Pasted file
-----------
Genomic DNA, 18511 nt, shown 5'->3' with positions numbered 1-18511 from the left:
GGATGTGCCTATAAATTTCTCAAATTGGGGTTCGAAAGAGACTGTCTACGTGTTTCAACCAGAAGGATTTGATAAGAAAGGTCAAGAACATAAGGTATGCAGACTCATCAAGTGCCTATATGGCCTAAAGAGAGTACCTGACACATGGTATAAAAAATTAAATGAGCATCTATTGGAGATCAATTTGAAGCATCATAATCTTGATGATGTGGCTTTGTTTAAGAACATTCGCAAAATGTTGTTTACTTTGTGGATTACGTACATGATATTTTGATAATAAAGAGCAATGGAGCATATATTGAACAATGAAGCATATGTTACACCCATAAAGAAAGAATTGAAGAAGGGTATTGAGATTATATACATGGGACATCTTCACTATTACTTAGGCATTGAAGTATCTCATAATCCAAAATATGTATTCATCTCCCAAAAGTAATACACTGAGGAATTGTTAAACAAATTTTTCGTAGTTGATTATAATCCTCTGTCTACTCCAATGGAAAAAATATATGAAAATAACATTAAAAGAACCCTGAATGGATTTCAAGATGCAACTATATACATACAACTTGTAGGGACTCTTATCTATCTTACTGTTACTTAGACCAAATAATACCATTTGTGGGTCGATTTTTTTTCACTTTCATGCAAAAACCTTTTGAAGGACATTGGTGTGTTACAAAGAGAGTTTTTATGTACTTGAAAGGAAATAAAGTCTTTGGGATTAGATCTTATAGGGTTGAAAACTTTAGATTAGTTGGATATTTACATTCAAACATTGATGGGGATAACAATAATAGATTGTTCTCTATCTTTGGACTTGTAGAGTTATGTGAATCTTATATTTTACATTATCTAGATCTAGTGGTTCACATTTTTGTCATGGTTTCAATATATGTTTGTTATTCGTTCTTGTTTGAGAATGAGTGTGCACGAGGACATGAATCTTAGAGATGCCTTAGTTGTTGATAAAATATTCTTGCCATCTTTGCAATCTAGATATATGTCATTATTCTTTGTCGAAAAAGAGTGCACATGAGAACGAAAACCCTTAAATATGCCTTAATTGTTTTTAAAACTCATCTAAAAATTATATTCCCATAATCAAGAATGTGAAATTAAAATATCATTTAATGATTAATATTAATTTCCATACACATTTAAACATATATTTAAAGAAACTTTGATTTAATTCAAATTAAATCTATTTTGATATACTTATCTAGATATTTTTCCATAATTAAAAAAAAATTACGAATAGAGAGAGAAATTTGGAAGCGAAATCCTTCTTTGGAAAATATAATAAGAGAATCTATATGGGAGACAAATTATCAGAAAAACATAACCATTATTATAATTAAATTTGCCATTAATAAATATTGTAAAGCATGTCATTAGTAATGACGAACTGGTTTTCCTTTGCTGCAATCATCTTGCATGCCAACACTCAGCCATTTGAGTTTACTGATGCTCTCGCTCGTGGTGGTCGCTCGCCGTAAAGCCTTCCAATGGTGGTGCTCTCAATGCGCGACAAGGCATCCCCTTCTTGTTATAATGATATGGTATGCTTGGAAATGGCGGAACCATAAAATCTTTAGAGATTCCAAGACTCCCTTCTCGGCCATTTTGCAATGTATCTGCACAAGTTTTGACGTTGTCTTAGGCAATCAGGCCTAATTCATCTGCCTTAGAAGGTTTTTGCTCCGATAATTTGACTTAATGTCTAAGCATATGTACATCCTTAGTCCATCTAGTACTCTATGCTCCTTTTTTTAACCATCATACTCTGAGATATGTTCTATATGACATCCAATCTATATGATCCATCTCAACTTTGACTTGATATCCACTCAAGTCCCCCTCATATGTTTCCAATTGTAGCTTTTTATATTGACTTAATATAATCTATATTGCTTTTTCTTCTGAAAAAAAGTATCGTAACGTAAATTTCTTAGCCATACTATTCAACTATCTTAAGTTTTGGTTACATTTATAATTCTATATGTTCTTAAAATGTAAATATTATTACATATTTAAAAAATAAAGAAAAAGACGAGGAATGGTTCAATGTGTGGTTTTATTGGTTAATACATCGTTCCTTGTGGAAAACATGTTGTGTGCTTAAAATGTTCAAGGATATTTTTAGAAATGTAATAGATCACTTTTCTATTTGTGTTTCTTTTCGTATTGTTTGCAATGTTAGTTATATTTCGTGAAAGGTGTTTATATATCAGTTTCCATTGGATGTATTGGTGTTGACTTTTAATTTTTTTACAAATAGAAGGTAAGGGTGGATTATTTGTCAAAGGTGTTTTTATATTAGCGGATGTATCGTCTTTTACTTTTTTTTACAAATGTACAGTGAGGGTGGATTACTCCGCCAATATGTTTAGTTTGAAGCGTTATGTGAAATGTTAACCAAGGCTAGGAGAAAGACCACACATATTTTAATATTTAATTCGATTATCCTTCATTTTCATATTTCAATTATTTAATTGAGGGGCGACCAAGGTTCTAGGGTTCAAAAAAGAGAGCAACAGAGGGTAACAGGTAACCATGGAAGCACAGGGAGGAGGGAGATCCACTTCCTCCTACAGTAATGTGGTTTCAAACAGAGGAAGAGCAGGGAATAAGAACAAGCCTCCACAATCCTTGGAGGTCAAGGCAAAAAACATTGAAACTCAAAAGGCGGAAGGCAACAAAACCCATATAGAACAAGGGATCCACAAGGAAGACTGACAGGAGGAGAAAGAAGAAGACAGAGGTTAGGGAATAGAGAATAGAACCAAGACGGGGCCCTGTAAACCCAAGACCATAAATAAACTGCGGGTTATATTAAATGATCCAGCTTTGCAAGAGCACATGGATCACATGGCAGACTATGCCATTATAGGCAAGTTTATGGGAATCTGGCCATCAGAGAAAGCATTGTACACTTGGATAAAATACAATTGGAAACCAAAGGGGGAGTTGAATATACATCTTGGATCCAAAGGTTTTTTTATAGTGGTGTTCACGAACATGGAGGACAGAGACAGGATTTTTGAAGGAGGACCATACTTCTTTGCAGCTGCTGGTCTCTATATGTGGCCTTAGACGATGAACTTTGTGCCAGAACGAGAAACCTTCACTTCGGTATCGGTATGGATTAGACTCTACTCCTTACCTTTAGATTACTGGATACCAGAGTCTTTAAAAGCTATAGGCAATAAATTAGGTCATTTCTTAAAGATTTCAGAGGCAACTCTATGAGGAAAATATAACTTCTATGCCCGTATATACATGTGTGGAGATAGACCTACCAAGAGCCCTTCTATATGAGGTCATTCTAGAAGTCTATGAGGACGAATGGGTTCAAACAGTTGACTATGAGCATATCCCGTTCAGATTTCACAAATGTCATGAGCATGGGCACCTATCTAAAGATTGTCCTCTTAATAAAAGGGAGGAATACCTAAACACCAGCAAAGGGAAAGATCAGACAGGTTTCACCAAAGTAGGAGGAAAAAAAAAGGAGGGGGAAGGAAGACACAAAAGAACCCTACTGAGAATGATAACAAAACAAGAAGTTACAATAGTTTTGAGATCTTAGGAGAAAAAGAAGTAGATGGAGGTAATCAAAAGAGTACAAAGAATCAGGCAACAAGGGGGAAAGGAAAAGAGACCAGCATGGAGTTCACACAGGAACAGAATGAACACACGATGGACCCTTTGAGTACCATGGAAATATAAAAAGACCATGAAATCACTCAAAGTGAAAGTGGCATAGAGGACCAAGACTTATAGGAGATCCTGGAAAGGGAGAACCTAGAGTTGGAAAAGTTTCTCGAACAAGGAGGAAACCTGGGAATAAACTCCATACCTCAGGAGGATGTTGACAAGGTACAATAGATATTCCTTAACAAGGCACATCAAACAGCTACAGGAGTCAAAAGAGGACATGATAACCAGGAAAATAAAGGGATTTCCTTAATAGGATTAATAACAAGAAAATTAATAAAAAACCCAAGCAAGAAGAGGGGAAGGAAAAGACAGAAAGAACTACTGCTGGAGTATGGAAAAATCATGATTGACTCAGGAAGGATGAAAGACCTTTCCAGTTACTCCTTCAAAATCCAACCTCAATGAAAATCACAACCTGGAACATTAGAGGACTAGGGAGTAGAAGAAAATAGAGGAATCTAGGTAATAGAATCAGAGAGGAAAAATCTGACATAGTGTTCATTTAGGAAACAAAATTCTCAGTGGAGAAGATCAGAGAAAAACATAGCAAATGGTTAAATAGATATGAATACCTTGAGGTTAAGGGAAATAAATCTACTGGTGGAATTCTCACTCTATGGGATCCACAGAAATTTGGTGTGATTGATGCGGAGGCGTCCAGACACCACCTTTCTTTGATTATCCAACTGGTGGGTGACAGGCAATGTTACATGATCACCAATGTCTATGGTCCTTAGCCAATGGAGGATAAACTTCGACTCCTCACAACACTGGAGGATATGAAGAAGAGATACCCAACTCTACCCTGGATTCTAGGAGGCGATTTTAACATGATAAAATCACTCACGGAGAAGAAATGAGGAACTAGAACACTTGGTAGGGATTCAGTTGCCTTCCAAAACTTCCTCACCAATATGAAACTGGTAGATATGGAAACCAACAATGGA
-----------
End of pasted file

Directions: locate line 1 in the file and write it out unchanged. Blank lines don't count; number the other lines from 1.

Genomic DNA, 18511 nt, shown 5'->3' with positions numbered 1-18511 from the left: